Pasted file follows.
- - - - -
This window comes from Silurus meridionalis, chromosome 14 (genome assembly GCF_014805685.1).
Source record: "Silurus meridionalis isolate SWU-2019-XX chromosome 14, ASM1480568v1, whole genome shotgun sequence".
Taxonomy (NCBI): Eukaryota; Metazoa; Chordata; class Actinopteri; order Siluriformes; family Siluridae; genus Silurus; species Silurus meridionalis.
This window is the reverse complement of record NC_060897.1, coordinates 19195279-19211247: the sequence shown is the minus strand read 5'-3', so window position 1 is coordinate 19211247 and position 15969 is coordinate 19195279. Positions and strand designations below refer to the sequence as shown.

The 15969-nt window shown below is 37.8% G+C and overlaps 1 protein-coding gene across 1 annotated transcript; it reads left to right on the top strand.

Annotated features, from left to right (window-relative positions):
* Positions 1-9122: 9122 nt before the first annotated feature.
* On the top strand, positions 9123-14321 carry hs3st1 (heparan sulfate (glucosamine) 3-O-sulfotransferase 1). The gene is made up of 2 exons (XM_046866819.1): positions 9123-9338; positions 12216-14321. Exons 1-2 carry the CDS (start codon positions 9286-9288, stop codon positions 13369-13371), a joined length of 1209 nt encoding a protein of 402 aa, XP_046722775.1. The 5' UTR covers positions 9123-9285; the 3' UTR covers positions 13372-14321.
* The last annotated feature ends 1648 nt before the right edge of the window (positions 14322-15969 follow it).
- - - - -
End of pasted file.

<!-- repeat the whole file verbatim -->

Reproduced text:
This window comes from Silurus meridionalis, chromosome 14 (genome assembly GCF_014805685.1).
Source record: "Silurus meridionalis isolate SWU-2019-XX chromosome 14, ASM1480568v1, whole genome shotgun sequence".
Taxonomy (NCBI): Eukaryota; Metazoa; Chordata; class Actinopteri; order Siluriformes; family Siluridae; genus Silurus; species Silurus meridionalis.
This window is the reverse complement of record NC_060897.1, coordinates 19195279-19211247: the sequence shown is the minus strand read 5'-3', so window position 1 is coordinate 19211247 and position 15969 is coordinate 19195279. Positions and strand designations below refer to the sequence as shown.

The 15969-nt window shown below is 37.8% G+C and overlaps 1 protein-coding gene across 1 annotated transcript; it reads left to right on the top strand.

Annotated features, from left to right (window-relative positions):
* Positions 1-9122: 9122 nt before the first annotated feature.
* On the top strand, positions 9123-14321 carry hs3st1 (heparan sulfate (glucosamine) 3-O-sulfotransferase 1). The gene is made up of 2 exons (XM_046866819.1): positions 9123-9338; positions 12216-14321. Exons 1-2 carry the CDS (start codon positions 9286-9288, stop codon positions 13369-13371), a joined length of 1209 nt encoding a protein of 402 aa, XP_046722775.1. The 5' UTR covers positions 9123-9285; the 3' UTR covers positions 13372-14321.
* The last annotated feature ends 1648 nt before the right edge of the window (positions 14322-15969 follow it).